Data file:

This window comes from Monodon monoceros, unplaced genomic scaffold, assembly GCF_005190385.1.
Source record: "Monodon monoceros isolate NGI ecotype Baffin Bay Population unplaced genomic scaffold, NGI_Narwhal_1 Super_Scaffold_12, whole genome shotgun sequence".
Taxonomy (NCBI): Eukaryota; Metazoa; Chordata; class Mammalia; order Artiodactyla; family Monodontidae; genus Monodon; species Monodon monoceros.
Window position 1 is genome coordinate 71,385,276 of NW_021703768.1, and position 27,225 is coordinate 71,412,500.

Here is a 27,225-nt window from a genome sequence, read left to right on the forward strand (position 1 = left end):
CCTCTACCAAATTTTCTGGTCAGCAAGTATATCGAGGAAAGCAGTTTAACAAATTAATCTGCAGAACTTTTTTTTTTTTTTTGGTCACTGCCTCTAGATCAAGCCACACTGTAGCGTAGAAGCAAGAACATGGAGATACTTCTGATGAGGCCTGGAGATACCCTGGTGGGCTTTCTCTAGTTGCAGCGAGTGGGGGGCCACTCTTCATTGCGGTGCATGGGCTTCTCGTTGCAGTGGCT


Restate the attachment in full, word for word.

This window comes from Monodon monoceros, unplaced genomic scaffold, assembly GCF_005190385.1.
Source record: "Monodon monoceros isolate NGI ecotype Baffin Bay Population unplaced genomic scaffold, NGI_Narwhal_1 Super_Scaffold_12, whole genome shotgun sequence".
Taxonomy (NCBI): Eukaryota; Metazoa; Chordata; class Mammalia; order Artiodactyla; family Monodontidae; genus Monodon; species Monodon monoceros.
Window position 1 is genome coordinate 71,385,276 of NW_021703768.1, and position 27,225 is coordinate 71,412,500.

Here is a 27,225-nt window from a genome sequence, read left to right on the forward strand (position 1 = left end):
CCTCTACCAAATTTTCTGGTCAGCAAGTATATCGAGGAAAGCAGTTTAACAAATTAATCTGCAGAACTTTTTTTTTTTTTTTGGTCACTGCCTCTAGATCAAGCCACACTGTAGCGTAGAAGCAAGAACATGGAGATACTTCTGATGAGGCCTGGAGATACCCTGGTGGGCTTTCTCTAGTTGCAGCGAGTGGGGGGCCACTCTTCATTGCGGTGCATGGGCTTCTCGTTGCAGTGGCT